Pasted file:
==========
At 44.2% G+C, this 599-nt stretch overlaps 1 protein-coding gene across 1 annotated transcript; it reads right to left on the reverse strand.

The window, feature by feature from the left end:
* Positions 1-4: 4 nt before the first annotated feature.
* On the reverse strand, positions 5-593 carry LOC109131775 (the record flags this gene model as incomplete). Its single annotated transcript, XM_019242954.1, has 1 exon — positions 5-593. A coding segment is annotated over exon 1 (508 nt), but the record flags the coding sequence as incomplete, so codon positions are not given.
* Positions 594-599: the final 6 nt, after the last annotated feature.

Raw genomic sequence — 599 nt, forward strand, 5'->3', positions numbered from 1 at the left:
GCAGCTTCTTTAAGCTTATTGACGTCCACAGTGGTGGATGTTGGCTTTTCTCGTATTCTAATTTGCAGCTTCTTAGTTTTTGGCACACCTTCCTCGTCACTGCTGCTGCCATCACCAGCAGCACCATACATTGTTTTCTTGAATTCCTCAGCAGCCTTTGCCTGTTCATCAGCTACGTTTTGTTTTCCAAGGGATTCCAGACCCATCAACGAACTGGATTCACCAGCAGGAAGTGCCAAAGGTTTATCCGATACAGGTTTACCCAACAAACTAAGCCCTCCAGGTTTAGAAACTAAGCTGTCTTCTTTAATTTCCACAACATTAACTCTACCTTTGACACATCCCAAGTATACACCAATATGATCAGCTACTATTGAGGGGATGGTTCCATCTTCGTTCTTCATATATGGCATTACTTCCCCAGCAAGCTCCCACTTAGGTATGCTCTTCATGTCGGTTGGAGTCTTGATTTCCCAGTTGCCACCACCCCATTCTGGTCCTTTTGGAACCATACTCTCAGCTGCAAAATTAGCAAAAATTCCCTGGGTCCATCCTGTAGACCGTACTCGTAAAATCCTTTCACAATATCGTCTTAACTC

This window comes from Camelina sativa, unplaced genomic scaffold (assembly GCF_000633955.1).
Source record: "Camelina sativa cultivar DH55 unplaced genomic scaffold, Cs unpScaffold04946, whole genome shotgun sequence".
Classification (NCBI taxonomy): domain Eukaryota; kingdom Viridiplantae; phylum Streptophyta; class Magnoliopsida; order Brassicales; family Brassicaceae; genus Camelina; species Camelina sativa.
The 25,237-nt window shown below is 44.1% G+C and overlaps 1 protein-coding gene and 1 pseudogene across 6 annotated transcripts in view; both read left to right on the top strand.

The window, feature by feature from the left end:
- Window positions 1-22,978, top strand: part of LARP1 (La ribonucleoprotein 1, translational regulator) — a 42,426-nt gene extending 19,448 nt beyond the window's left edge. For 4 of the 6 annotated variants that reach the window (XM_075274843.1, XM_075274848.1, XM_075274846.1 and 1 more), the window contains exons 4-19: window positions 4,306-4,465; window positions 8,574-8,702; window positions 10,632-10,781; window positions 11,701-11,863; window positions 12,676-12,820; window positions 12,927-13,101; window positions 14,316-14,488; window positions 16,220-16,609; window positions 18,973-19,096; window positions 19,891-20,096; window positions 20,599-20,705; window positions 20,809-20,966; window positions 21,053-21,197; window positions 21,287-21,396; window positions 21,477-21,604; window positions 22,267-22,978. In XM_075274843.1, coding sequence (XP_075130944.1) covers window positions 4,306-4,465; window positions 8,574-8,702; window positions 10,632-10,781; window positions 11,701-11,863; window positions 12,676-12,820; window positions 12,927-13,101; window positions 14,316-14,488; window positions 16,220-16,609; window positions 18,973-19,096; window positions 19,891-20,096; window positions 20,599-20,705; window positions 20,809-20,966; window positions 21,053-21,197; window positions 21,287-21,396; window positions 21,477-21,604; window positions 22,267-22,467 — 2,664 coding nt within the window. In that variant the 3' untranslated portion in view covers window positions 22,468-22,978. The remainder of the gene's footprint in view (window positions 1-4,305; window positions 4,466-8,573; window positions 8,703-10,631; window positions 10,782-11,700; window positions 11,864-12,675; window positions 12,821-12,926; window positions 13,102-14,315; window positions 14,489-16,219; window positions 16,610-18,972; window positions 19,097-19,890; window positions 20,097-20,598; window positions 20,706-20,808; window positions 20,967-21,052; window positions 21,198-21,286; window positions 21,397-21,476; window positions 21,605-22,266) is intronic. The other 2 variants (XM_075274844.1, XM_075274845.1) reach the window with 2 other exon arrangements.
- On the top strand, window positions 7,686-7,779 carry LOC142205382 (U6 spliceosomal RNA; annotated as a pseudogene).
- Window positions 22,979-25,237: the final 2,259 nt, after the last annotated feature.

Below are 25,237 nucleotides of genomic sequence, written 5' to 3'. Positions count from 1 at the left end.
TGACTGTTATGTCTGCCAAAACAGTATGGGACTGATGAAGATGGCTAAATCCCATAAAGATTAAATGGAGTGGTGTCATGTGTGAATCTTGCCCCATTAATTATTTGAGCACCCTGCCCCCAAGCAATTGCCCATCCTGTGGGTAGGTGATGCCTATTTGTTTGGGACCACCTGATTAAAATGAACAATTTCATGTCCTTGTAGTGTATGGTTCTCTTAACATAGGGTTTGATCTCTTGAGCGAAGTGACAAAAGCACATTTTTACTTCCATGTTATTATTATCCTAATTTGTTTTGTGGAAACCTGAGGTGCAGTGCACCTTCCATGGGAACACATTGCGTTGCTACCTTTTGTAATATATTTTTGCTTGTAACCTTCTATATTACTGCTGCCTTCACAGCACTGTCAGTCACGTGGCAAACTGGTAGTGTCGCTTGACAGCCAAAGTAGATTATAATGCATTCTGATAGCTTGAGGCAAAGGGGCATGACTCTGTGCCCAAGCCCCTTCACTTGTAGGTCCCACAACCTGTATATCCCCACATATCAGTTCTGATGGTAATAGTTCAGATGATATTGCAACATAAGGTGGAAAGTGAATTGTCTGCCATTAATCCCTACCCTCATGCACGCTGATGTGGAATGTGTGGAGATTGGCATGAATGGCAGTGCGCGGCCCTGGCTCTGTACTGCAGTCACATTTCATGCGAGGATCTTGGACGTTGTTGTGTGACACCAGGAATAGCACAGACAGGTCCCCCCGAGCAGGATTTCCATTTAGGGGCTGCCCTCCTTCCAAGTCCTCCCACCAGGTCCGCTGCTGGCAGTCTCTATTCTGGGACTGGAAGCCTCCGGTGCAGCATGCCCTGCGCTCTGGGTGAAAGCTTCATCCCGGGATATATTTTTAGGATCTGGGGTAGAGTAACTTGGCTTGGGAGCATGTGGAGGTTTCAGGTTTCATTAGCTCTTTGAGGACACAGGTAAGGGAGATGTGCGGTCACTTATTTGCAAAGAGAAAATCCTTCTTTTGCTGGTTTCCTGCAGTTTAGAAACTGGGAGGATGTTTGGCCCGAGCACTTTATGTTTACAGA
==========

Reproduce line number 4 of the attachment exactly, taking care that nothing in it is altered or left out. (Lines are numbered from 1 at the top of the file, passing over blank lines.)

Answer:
* On the reverse strand, positions 5-593 carry LOC109131775 (the record flags this gene model as incomplete). Its single annotated transcript, XM_019242954.1, has 1 exon — positions 5-593. A coding segment is annotated over exon 1 (508 nt), but the record flags the coding sequence as incomplete, so codon positions are not given.